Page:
Were you wondering what those big bruises on Michael Phelps’ back were during his Rio Olympic campaign? They were the result of a technique called Myofascial Cupping. Cupping therapy is an ancient form of alternative medicine in which a therapist puts special cups on your skin for a few minutes to create suction. People get it for many purposes, including to help with pain, inflammation, blood flow, relaxation and well-being, and as a type of deep-tissue massage. Cupping helps to stretch tight muscles and fascia and promotes healing in the area.
Myofascial cupping procedure commonly involves creating a small area of low air pressure next to the skin. However, there are varieties in the tools used, the methods of creating the low pressure, and the procedures followed during the treatment.
The cups can be of various shapes including balls or bells, and may range in size from 1 to 3 inches (25 to 76 mm) across the opening. Plastic and glass are the most common materials used today, replacing the horn, pottery, bronze and bamboo cups used in earlier times. The low air pressure required may be created by heating the cup or the air inside it with an open flame or a bath in hot scented oils, then placing it against the skin. As the air inside the cup cools, it contracts and draws the skin slightly inside. More recently, vacuum is created with a mechanical suction pump acting through a valve located at the top of the cup. Rubber cups are also available that squeeze the air out and adapt to uneven or bony surfaces.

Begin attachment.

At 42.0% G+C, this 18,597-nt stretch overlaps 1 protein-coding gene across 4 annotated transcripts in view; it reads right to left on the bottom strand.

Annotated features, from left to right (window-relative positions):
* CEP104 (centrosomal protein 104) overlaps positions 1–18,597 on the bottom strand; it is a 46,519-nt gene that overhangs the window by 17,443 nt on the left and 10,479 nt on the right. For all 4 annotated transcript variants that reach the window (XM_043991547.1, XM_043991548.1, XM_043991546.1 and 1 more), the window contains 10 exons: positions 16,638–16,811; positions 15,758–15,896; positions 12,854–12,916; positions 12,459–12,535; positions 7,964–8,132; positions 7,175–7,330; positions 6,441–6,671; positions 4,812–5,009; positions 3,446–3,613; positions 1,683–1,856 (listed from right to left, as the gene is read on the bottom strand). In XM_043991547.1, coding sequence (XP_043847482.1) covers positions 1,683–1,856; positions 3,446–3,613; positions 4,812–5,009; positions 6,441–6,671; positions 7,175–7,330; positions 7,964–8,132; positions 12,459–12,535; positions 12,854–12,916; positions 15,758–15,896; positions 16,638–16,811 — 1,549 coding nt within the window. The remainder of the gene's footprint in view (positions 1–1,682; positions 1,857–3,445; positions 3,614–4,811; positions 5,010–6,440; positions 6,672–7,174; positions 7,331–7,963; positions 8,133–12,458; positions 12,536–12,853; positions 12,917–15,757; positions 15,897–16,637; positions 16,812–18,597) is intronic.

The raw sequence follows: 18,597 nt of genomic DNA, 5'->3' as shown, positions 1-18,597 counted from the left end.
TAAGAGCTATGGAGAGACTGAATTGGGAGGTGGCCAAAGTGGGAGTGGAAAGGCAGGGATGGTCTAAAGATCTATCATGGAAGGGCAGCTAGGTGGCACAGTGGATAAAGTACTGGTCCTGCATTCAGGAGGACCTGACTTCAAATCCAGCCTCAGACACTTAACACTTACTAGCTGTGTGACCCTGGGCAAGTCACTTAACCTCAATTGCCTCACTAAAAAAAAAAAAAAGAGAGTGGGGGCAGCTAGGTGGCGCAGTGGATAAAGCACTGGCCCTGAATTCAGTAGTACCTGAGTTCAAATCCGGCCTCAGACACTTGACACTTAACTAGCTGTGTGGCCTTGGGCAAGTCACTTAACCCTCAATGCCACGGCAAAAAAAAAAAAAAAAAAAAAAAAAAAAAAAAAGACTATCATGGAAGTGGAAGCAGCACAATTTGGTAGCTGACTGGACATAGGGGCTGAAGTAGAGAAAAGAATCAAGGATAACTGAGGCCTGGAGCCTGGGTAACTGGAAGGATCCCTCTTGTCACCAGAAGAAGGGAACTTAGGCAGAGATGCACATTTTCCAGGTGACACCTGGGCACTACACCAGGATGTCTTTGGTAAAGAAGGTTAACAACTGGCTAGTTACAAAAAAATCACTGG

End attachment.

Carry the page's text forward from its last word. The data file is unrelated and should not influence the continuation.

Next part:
In practice, cups are normally used only on softer tissue that can form a good seal with the edge of the cup. They may be used singly or with many to cover a larger area. They may be used by themselves or placed over an acupuncture needle. Skin may be lubricated, allowing the cup to move across the skin slowly.
Skin markings are common after the cups are removed, varying from simple red rings that disappear relatively quickly, to discolourisation from bruising, especially if the cups are dragged while suctioned from one place to another, ostensibly to break down muscle fiber. Usually treatments are not very painful
Call our team of professional physiotherapists today for more information or ask about it during your next session!